Prime Minister Benjamin Netanyahu’s special envoy to Turkey, Joseph Ciechanover, and National Security Adviser Yaakov Amidror will be going to Ankara next Thursday (April 11) for the start of talks on restoring Israeli-Turkish relations.
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A source in the Prime Minister’s Office said the talks are expected to focus on arrangements for compensating the families of the nine Turkish nationals killed in the May 2010 Israel Navy raid on the Gaza flotilla, as well as Turkey’s promise to cease all legal proceedings against Israel Defense Forces personnel involved in the incident.
The Turkish negotiating team will be headed by Deputy Prime Minister Bülent Arınç. His meeting with Ciechanover and Amidror will be the first high-level meeting between Turkish and Israeli officials since the crisis between the two countries ended last month.
The actual negotiations, however, will be conducted by Turkey's Undersecretary of the Foreign Ministry, Feridun Sinirlioğlu, Ankara's point man on Israel since the raid on the Mavi Marmara.
The full restoration of bilateral relations is expected to take about three months. Turkey stressed that it will not dispatch a new ambassador to Tel Aviv until after the compensation talks are completed.
A senior Israeli official said these talks are expected to go smoothly and to be wrapped up relatively quickly. He said Israel has agreed to pay each family between $100,000 and $200,000, which he said was comparable with the amounts in comparable cases in the past. Israeli officials say they believe the Turks will demand more money.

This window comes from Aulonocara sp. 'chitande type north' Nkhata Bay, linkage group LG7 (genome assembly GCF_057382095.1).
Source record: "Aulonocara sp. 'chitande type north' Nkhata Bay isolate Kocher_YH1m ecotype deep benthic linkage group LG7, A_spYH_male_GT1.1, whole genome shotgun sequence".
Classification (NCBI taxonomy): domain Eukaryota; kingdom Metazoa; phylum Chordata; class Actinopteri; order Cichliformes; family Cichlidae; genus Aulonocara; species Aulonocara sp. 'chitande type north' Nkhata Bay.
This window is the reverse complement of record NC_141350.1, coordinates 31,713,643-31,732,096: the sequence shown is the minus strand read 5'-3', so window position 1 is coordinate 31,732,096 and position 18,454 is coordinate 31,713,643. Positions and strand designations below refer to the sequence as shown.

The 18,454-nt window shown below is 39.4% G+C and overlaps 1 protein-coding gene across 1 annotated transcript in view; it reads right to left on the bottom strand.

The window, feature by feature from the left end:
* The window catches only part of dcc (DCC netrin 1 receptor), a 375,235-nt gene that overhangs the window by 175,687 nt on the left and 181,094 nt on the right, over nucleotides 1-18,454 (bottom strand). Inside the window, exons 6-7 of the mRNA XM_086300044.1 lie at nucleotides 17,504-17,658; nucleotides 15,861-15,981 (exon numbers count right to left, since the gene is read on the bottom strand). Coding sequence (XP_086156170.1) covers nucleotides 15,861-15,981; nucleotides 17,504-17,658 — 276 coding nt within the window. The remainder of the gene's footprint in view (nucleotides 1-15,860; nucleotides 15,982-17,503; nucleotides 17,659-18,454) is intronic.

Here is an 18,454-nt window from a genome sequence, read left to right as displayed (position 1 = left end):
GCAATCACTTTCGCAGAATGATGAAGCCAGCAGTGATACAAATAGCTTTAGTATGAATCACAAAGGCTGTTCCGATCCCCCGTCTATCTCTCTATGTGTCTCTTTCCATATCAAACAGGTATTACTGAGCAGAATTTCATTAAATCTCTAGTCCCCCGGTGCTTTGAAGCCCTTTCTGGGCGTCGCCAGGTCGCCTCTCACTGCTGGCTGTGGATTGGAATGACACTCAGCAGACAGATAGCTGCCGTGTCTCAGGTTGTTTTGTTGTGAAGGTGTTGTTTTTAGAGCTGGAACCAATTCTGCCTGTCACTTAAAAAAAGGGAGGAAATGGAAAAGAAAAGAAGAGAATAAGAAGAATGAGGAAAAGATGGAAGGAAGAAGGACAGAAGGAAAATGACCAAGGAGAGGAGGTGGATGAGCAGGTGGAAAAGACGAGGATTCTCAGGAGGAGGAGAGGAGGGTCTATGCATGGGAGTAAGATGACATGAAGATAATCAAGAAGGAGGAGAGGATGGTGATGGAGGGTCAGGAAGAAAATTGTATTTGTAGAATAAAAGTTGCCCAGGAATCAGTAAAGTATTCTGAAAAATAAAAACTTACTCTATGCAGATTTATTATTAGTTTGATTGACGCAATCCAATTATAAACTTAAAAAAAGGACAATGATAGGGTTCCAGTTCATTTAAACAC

Arınç and Foreign Minister Ahmet Davutoğlu met Tuesday with representatives of the families and their lawyers to discuss the compensation talks and to ask them to retract their lawsuits against Israeli military personnel.
Arınç told a Turkish television station Tuesday that any family that does not agree to drop its lawsuit will not receive compensation.
U.S. Secretary of State John Kerry is scheduled to arrive in Turkey on Saturday, a few days before Ciechanover and Amidror.
Kerry, who played a key role in the final stage of the talks that ended the Turkish-Israeli crisis, is to meet with between Turkey and Israel, will be visiting Istanbul on his way to Jerusalem.
He will meet with Davutoğlu on Sunday to discuss the normalization process, before continuing on to Jerusalem.
The Israel-Turkey crisis strained relations between Ankara and Washington. After it was resolved, Prime Minister Recep Tayyip Erdoğan received his first invitation to visit the White House since the disruption. He is scheduled to arrive in Washington on May 16, where he will meet with President Barack Obama.